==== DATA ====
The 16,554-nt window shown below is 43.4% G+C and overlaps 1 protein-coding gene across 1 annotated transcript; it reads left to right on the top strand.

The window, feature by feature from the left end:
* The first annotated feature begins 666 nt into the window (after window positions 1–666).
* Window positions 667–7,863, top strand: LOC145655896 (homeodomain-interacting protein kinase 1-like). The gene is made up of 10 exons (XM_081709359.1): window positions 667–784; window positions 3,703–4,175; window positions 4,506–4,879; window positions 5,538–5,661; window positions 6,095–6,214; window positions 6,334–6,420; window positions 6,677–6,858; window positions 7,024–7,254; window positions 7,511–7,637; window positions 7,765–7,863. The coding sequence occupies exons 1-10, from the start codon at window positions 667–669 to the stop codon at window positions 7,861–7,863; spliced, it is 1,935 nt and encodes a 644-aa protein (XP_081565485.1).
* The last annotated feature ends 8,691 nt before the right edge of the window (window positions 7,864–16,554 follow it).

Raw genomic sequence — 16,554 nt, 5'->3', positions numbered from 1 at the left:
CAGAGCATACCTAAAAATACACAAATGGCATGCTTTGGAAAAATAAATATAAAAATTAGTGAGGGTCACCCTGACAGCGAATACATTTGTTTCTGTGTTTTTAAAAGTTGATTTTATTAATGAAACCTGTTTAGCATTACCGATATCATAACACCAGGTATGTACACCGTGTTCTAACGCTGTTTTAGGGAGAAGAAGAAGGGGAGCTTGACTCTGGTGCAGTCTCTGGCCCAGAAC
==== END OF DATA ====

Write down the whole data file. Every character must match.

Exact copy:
The 16,554-nt window shown below is 43.4% G+C and overlaps 1 protein-coding gene across 1 annotated transcript; it reads left to right on the top strand.

The window, feature by feature from the left end:
* The first annotated feature begins 666 nt into the window (after window positions 1–666).
* Window positions 667–7,863, top strand: LOC145655896 (homeodomain-interacting protein kinase 1-like). The gene is made up of 10 exons (XM_081709359.1): window positions 667–784; window positions 3,703–4,175; window positions 4,506–4,879; window positions 5,538–5,661; window positions 6,095–6,214; window positions 6,334–6,420; window positions 6,677–6,858; window positions 7,024–7,254; window positions 7,511–7,637; window positions 7,765–7,863. The coding sequence occupies exons 1-10, from the start codon at window positions 667–669 to the stop codon at window positions 7,861–7,863; spliced, it is 1,935 nt and encodes a 644-aa protein (XP_081565485.1).
* The last annotated feature ends 8,691 nt before the right edge of the window (window positions 7,864–16,554 follow it).

Raw genomic sequence — 16,554 nt, 5'->3', positions numbered from 1 at the left:
CAGAGCATACCTAAAAATACACAAATGGCATGCTTTGGAAAAATAAATATAAAAATTAGTGAGGGTCACCCTGACAGCGAATACATTTGTTTCTGTGTTTTTAAAAGTTGATTTTATTAATGAAACCTGTTTAGCATTACCGATATCATAACACCAGGTATGTACACCGTGTTCTAACGCTGTTTTAGGGAGAAGAAGAAGGGGAGCTTGACTCTGGTGCAGTCTCTGGCCCAGAAC